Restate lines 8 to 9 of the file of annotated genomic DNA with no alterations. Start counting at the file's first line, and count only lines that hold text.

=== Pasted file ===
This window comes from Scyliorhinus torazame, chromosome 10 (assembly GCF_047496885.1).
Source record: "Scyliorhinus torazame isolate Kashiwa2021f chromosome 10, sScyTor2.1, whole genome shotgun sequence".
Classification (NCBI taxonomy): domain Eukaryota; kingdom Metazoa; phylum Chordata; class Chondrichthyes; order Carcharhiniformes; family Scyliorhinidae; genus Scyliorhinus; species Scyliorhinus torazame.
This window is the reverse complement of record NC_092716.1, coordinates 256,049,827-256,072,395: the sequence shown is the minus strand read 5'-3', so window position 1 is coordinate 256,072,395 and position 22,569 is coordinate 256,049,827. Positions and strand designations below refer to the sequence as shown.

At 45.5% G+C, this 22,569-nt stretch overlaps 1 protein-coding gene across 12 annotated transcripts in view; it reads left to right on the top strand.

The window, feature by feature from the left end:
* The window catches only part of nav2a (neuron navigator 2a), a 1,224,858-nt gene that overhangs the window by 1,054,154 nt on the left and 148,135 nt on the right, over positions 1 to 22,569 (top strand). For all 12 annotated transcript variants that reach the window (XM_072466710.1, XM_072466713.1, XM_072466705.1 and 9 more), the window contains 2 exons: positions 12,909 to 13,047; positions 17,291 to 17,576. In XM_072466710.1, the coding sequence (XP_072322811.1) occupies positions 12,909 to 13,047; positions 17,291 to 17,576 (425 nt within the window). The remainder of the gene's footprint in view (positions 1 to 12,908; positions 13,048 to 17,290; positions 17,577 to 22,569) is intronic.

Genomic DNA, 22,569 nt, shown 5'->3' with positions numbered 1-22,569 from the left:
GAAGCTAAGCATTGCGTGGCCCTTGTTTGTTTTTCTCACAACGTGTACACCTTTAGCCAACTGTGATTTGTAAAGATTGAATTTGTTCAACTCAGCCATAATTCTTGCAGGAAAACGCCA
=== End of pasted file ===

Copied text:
Genomic DNA, 22,569 nt, shown 5'->3' with positions numbered 1-22,569 from the left:
GAAGCTAAGCATTGCGTGGCCCTTGTTTGTTTTTCTCACAACGTGTACACCTTTAGCCAACTGTGATTTGTAAAGATTGAATTTGTTCAACTCAGCCATAATTCTTGCAGGAAAACGCCA